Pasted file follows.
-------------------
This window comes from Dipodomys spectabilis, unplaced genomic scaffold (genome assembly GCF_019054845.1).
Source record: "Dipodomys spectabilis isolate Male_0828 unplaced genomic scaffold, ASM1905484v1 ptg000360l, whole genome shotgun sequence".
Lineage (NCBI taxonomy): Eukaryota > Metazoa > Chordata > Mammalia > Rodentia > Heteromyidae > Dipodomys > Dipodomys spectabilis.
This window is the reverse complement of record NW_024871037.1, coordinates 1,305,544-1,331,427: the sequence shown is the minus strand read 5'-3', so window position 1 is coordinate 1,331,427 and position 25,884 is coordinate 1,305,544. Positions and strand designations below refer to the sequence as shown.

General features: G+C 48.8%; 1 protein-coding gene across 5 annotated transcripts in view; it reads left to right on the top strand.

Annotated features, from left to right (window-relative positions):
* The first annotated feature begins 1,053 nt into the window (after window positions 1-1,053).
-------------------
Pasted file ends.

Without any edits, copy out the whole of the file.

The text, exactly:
This window comes from Dipodomys spectabilis, unplaced genomic scaffold (genome assembly GCF_019054845.1).
Source record: "Dipodomys spectabilis isolate Male_0828 unplaced genomic scaffold, ASM1905484v1 ptg000360l, whole genome shotgun sequence".
Lineage (NCBI taxonomy): Eukaryota > Metazoa > Chordata > Mammalia > Rodentia > Heteromyidae > Dipodomys > Dipodomys spectabilis.
This window is the reverse complement of record NW_024871037.1, coordinates 1,305,544-1,331,427: the sequence shown is the minus strand read 5'-3', so window position 1 is coordinate 1,331,427 and position 25,884 is coordinate 1,305,544. Positions and strand designations below refer to the sequence as shown.

General features: G+C 48.8%; 1 protein-coding gene across 5 annotated transcripts in view; it reads left to right on the top strand.

Annotated features, from left to right (window-relative positions):
* The first annotated feature begins 1,053 nt into the window (after window positions 1-1,053).